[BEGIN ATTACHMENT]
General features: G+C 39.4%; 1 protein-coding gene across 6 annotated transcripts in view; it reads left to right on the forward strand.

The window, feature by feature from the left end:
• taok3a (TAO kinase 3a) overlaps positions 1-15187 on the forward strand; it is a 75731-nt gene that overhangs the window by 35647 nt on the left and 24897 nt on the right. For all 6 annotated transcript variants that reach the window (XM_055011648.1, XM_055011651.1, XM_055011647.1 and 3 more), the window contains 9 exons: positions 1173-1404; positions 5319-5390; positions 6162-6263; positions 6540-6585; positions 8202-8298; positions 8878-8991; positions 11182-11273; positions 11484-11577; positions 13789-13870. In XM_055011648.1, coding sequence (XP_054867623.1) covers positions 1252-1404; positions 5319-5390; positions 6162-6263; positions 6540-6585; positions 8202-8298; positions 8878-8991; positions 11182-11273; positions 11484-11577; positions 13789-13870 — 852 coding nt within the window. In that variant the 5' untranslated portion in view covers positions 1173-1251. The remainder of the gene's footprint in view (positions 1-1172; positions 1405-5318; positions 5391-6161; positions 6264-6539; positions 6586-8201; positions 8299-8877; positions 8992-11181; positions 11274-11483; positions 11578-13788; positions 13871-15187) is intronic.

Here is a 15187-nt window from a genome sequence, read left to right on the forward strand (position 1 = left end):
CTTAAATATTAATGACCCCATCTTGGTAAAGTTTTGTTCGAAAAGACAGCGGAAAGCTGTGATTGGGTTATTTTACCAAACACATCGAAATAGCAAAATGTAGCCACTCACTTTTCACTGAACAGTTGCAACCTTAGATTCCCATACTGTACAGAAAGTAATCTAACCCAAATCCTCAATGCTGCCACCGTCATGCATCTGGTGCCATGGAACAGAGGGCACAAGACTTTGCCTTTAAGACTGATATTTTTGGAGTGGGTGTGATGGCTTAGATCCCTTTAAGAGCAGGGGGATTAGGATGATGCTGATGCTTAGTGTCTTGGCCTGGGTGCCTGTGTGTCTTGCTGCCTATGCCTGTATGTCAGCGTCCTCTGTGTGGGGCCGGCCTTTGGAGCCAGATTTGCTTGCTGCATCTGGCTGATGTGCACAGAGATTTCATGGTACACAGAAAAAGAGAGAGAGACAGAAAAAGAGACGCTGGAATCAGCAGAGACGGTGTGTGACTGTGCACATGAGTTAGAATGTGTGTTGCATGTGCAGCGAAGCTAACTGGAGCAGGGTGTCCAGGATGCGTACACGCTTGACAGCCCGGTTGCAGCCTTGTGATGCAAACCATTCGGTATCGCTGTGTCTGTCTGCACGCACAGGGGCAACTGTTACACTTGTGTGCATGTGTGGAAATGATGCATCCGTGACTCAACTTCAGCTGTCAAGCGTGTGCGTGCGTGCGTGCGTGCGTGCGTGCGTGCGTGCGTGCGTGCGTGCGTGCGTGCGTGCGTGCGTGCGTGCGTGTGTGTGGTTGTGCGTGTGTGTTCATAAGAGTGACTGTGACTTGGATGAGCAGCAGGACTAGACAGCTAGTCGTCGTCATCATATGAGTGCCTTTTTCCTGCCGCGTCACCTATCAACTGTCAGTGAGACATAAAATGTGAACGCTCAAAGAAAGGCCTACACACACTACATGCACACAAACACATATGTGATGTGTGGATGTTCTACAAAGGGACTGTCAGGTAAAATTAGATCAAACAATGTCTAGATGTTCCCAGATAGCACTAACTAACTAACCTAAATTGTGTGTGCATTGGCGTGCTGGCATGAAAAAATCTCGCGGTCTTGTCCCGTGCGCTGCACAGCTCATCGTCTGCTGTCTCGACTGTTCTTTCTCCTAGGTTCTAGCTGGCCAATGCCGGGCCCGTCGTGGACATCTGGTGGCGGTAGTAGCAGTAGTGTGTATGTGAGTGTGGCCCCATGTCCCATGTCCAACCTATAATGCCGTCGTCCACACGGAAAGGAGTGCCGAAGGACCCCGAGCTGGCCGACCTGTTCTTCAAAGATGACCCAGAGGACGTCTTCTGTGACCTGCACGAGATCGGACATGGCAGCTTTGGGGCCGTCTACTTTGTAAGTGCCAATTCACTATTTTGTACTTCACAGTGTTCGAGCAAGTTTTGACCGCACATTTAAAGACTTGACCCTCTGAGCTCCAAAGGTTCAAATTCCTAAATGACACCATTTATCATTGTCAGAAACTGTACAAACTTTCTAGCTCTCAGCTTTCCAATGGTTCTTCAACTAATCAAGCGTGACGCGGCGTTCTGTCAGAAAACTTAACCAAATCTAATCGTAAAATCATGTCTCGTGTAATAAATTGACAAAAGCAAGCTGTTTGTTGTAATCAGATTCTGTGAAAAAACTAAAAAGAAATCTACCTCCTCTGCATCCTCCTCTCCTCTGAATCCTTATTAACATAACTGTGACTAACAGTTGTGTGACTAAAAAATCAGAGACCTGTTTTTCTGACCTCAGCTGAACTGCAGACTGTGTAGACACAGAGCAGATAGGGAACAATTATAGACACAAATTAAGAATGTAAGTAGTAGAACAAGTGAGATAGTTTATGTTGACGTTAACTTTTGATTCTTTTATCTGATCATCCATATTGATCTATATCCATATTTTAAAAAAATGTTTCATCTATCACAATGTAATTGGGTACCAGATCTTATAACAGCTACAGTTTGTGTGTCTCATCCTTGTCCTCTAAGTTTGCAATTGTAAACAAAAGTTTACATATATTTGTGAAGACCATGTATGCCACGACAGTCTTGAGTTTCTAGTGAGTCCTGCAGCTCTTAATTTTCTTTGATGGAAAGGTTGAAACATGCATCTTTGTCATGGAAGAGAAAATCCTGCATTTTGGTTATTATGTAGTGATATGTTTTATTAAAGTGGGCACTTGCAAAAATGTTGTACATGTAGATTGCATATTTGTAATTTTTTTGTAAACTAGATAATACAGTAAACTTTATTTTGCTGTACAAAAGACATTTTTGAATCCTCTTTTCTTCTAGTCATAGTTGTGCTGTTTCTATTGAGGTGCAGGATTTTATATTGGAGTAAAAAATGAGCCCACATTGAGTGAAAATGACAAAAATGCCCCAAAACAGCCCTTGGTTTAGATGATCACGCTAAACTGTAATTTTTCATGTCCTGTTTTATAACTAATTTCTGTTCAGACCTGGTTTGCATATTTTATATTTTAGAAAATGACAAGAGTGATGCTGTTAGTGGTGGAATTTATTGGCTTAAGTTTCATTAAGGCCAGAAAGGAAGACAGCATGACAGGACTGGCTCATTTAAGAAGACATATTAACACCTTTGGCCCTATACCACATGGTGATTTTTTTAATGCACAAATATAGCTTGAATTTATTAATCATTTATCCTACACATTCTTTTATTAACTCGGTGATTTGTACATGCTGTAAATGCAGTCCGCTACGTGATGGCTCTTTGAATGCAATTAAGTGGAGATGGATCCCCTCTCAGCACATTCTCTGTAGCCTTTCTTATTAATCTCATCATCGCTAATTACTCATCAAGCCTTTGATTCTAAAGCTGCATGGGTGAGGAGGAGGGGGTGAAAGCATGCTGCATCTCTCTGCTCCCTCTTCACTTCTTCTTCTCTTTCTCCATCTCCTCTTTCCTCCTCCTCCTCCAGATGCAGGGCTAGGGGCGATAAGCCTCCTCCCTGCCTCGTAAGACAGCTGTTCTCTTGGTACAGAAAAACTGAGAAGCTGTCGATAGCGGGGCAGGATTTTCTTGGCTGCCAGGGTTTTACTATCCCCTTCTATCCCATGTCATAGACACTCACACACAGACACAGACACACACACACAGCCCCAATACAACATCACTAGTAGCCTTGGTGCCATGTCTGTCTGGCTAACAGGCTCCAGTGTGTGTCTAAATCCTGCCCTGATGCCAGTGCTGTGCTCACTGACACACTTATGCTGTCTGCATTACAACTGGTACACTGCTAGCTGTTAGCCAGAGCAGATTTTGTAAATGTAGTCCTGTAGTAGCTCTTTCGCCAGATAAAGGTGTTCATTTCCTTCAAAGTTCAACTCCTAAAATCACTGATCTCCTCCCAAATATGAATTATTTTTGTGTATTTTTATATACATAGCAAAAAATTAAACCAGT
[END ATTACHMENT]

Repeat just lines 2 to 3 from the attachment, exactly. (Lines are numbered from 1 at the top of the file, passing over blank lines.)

The window, feature by feature from the left end:
• taok3a (TAO kinase 3a) overlaps positions 1-15187 on the forward strand; it is a 75731-nt gene that overhangs the window by 35647 nt on the left and 24897 nt on the right. For all 6 annotated transcript variants that reach the window (XM_055011648.1, XM_055011651.1, XM_055011647.1 and 3 more), the window contains 9 exons: positions 1173-1404; positions 5319-5390; positions 6162-6263; positions 6540-6585; positions 8202-8298; positions 8878-8991; positions 11182-11273; positions 11484-11577; positions 13789-13870. In XM_055011648.1, coding sequence (XP_054867623.1) covers positions 1252-1404; positions 5319-5390; positions 6162-6263; positions 6540-6585; positions 8202-8298; positions 8878-8991; positions 11182-11273; positions 11484-11577; positions 13789-13870 — 852 coding nt within the window. In that variant the 5' untranslated portion in view covers positions 1173-1251. The remainder of the gene's footprint in view (positions 1-1172; positions 1405-5318; positions 5391-6161; positions 6264-6539; positions 6586-8201; positions 8299-8877; positions 8992-11181; positions 11274-11483; positions 11578-13788; positions 13871-15187) is intronic.